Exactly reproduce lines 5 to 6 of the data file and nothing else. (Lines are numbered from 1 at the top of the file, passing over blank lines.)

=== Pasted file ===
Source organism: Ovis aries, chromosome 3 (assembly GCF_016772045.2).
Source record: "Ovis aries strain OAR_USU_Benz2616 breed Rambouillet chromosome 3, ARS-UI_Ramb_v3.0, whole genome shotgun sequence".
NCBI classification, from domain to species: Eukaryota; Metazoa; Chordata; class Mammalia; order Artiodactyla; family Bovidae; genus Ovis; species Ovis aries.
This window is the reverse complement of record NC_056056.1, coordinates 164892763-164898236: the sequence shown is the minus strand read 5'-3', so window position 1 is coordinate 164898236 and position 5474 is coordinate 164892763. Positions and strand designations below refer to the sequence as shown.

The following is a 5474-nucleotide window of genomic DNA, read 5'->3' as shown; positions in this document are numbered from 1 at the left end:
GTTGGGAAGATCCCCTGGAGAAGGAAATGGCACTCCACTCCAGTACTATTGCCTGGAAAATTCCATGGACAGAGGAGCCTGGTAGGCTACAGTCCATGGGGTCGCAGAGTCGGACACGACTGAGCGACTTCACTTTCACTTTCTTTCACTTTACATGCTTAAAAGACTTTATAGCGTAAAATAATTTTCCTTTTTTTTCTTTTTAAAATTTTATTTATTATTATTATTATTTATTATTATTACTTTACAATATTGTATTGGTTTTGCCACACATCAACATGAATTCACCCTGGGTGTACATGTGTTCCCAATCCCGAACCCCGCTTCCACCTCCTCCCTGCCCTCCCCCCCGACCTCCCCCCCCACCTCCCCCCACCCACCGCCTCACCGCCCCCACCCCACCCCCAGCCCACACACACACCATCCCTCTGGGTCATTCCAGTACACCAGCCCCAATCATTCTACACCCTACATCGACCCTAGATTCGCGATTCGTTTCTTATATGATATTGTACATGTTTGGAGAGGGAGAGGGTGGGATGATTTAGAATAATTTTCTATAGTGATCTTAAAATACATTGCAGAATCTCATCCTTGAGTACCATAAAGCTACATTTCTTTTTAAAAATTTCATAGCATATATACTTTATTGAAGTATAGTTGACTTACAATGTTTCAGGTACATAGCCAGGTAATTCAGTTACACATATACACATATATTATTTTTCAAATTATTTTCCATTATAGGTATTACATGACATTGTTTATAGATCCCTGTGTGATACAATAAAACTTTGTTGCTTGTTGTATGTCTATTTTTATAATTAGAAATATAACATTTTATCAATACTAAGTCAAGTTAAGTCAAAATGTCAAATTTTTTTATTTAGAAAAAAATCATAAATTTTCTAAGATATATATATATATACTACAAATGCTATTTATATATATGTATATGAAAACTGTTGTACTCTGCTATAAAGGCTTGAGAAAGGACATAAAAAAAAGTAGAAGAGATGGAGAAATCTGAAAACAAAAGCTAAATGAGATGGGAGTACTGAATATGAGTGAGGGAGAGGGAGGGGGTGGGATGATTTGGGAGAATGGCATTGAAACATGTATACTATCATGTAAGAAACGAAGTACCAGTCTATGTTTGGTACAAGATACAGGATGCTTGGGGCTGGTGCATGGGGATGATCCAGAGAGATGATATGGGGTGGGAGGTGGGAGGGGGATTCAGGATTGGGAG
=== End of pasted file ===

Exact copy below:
The following is a 5474-nucleotide window of genomic DNA, read 5'->3' as shown; positions in this document are numbered from 1 at the left end:
GTTGGGAAGATCCCCTGGAGAAGGAAATGGCACTCCACTCCAGTACTATTGCCTGGAAAATTCCATGGACAGAGGAGCCTGGTAGGCTACAGTCCATGGGGTCGCAGAGTCGGACACGACTGAGCGACTTCACTTTCACTTTCTTTCACTTTACATGCTTAAAAGACTTTATAGCGTAAAATAATTTTCCTTTTTTTTCTTTTTAAAATTTTATTTATTATTATTATTATTTATTATTATTACTTTACAATATTGTATTGGTTTTGCCACACATCAACATGAATTCACCCTGGGTGTACATGTGTTCCCAATCCCGAACCCCGCTTCCACCTCCTCCCTGCCCTCCCCCCCGACCTCCCCCCCCACCTCCCCCCACCCACCGCCTCACCGCCCCCACCCCACCCCCAGCCCACACACACACCATCCCTCTGGGTCATTCCAGTACACCAGCCCCAATCATTCTACACCCTACATCGACCCTAGATTCGCGATTCGTTTCTTATATGATATTGTACATGTTTGGAGAGGGAGAGGGTGGGATGATTTAGAATAATTTTCTATAGTGATCTTAAAATACATTGCAGAATCTCATCCTTGAGTACCATAAAGCTACATTTCTTTTTAAAAATTTCATAGCATATATACTTTATTGAAGTATAGTTGACTTACAATGTTTCAGGTACATAGCCAGGTAATTCAGTTACACATATACACATATATTATTTTTCAAATTATTTTCCATTATAGGTATTACATGACATTGTTTATAGATCCCTGTGTGATACAATAAAACTTTGTTGCTTGTTGTATGTCTATTTTTATAATTAGAAATATAACATTTTATCAATACTAAGTCAAGTTAAGTCAAAATGTCAAATTTTTTTATTTAGAAAAAAATCATAAATTTTCTAAGATATATATATATATACTACAAATGCTATTTATATATATGTATATGAAAACTGTTGTACTCTGCTATAAAGGCTTGAGAAAGGACATAAAAAAAAGTAGAAGAGATGGAGAAATCTGAAAACAAAAGCTAAATGAGATGGGAGTACTGAATATGAGTGAGGGAGAGGGAGGGGGTGGGATGATTTGGGAGAATGGCATTGAAACATGTATACTATCATGTAAGAAACGAAGTACCAGTCTATGTTTGGTACAAGATACAGGATGCTTGGGGCTGGTGCATGGGGATGATCCAGAGAGATGATATGGGGTGGGAGGTGGGAGGGGGATTCAGGATTGGGAG